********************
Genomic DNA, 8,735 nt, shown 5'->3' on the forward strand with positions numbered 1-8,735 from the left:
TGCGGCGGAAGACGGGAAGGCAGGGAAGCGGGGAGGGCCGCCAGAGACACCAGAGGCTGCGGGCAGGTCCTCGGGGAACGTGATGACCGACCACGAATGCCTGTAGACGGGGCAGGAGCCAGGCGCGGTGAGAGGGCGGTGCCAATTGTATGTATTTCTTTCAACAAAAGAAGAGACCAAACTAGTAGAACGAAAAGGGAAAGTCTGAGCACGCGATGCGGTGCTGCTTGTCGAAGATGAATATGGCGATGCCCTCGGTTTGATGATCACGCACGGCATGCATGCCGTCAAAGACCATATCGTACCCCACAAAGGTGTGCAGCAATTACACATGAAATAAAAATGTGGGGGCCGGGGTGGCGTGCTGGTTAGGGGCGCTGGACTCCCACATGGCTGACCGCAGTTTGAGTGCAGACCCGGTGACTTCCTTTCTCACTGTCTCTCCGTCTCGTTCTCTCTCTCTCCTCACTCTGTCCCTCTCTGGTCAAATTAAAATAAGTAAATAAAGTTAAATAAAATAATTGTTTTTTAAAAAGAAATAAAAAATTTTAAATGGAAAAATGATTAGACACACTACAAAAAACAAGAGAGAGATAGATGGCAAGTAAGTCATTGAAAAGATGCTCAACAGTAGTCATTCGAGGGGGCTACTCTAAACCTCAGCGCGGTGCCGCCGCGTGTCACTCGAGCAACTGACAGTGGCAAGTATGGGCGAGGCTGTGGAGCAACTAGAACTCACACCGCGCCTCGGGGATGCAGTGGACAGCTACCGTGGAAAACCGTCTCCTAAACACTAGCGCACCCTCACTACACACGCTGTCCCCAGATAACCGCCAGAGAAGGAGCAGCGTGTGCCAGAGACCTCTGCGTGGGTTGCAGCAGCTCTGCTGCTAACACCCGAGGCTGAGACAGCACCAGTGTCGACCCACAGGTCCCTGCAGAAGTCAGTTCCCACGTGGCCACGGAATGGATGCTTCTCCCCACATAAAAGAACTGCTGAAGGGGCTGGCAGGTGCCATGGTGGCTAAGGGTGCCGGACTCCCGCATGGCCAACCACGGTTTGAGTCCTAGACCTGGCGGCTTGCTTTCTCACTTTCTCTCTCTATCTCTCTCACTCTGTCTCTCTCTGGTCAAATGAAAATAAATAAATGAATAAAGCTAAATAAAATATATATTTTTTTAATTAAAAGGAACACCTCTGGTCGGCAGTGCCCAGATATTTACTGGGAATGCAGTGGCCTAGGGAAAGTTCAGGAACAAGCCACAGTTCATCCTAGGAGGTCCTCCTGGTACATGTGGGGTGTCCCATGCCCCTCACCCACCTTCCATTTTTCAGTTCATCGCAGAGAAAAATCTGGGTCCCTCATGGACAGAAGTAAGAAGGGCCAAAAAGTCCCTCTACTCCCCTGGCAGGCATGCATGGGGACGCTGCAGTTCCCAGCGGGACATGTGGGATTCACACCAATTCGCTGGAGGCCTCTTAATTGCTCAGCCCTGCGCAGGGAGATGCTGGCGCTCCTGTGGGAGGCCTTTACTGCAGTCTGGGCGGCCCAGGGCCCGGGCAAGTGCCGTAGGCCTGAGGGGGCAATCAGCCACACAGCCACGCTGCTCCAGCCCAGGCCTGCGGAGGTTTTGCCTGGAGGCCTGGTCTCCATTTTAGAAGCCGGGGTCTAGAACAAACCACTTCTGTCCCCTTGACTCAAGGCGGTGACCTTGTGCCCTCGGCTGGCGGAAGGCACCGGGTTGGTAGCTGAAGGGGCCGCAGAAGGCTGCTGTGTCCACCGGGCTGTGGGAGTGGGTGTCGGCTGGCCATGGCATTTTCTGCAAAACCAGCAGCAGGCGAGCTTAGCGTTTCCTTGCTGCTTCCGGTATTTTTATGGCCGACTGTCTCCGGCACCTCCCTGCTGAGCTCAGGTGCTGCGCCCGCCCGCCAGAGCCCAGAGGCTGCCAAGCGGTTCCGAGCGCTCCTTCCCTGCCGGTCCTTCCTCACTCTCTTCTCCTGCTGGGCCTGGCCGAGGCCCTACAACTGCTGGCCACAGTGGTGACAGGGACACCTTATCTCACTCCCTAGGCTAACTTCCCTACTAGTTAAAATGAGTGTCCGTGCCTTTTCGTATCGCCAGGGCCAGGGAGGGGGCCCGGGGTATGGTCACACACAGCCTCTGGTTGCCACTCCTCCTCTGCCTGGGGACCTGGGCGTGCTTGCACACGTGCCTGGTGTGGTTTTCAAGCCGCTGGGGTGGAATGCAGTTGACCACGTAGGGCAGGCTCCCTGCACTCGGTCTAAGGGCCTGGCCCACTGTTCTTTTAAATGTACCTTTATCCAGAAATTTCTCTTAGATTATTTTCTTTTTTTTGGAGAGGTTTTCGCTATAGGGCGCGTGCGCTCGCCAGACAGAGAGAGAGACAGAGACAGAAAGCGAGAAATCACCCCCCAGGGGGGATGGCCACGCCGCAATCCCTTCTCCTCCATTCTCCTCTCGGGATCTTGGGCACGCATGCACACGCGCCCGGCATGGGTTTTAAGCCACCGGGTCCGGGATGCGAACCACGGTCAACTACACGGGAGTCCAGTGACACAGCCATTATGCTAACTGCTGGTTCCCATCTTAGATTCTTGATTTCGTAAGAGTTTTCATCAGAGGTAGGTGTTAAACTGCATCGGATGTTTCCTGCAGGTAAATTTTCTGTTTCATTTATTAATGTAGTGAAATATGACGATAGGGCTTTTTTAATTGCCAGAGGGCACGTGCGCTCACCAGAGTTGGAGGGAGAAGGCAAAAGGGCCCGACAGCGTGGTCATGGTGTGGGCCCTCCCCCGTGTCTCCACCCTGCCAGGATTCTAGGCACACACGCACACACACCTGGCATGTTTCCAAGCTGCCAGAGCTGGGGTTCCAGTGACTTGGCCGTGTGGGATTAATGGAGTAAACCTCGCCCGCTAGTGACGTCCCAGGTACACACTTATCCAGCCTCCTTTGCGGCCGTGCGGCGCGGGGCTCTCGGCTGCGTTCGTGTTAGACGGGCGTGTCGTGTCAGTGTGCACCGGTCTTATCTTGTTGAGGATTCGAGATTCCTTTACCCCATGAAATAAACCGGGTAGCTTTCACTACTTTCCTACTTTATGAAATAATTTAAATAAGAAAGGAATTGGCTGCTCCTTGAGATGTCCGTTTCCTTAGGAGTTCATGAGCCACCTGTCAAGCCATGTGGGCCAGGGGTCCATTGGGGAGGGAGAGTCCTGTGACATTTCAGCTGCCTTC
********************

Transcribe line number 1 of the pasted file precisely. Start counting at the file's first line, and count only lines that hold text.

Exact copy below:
Genomic DNA, 8,735 nt, shown 5'->3' on the forward strand with positions numbered 1-8,735 from the left: